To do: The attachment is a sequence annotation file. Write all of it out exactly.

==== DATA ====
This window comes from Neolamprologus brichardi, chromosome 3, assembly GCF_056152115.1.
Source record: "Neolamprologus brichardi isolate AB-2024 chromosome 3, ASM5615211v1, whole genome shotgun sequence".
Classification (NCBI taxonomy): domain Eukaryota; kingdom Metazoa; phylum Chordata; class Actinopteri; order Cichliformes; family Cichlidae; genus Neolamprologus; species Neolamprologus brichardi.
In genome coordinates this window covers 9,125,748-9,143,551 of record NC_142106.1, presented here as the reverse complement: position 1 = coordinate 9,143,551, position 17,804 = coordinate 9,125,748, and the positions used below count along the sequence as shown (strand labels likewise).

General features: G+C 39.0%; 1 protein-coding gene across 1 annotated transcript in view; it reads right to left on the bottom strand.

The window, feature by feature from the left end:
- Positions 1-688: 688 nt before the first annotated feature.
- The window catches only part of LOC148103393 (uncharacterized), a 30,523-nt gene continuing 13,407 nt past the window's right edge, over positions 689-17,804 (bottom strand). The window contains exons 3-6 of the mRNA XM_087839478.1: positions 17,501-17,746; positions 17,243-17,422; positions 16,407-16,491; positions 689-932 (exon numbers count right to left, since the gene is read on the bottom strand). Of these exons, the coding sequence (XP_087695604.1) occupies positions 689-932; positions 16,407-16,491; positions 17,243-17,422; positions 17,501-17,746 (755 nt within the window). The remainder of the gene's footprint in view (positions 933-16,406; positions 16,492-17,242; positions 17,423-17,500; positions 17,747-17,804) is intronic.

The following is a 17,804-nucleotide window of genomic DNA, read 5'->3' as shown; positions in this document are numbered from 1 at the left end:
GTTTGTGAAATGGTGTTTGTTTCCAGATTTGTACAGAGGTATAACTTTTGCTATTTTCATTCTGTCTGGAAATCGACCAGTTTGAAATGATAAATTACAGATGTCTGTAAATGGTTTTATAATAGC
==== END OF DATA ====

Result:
This window comes from Neolamprologus brichardi, chromosome 3, assembly GCF_056152115.1.
Source record: "Neolamprologus brichardi isolate AB-2024 chromosome 3, ASM5615211v1, whole genome shotgun sequence".
Classification (NCBI taxonomy): domain Eukaryota; kingdom Metazoa; phylum Chordata; class Actinopteri; order Cichliformes; family Cichlidae; genus Neolamprologus; species Neolamprologus brichardi.
In genome coordinates this window covers 9,125,748-9,143,551 of record NC_142106.1, presented here as the reverse complement: position 1 = coordinate 9,143,551, position 17,804 = coordinate 9,125,748, and the positions used below count along the sequence as shown (strand labels likewise).

General features: G+C 39.0%; 1 protein-coding gene across 1 annotated transcript in view; it reads right to left on the bottom strand.

The window, feature by feature from the left end:
- Positions 1-688: 688 nt before the first annotated feature.
- The window catches only part of LOC148103393 (uncharacterized), a 30,523-nt gene continuing 13,407 nt past the window's right edge, over positions 689-17,804 (bottom strand). The window contains exons 3-6 of the mRNA XM_087839478.1: positions 17,501-17,746; positions 17,243-17,422; positions 16,407-16,491; positions 689-932 (exon numbers count right to left, since the gene is read on the bottom strand). Of these exons, the coding sequence (XP_087695604.1) occupies positions 689-932; positions 16,407-16,491; positions 17,243-17,422; positions 17,501-17,746 (755 nt within the window). The remainder of the gene's footprint in view (positions 933-16,406; positions 16,492-17,242; positions 17,423-17,500; positions 17,747-17,804) is intronic.

The following is a 17,804-nucleotide window of genomic DNA, read 5'->3' as shown; positions in this document are numbered from 1 at the left end:
GTTTGTGAAATGGTGTTTGTTTCCAGATTTGTACAGAGGTATAACTTTTGCTATTTTCATTCTGTCTGGAAATCGACCAGTTTGAAATGATAAATTACAGATGTCTGTAAATGGTTTTATAATAGC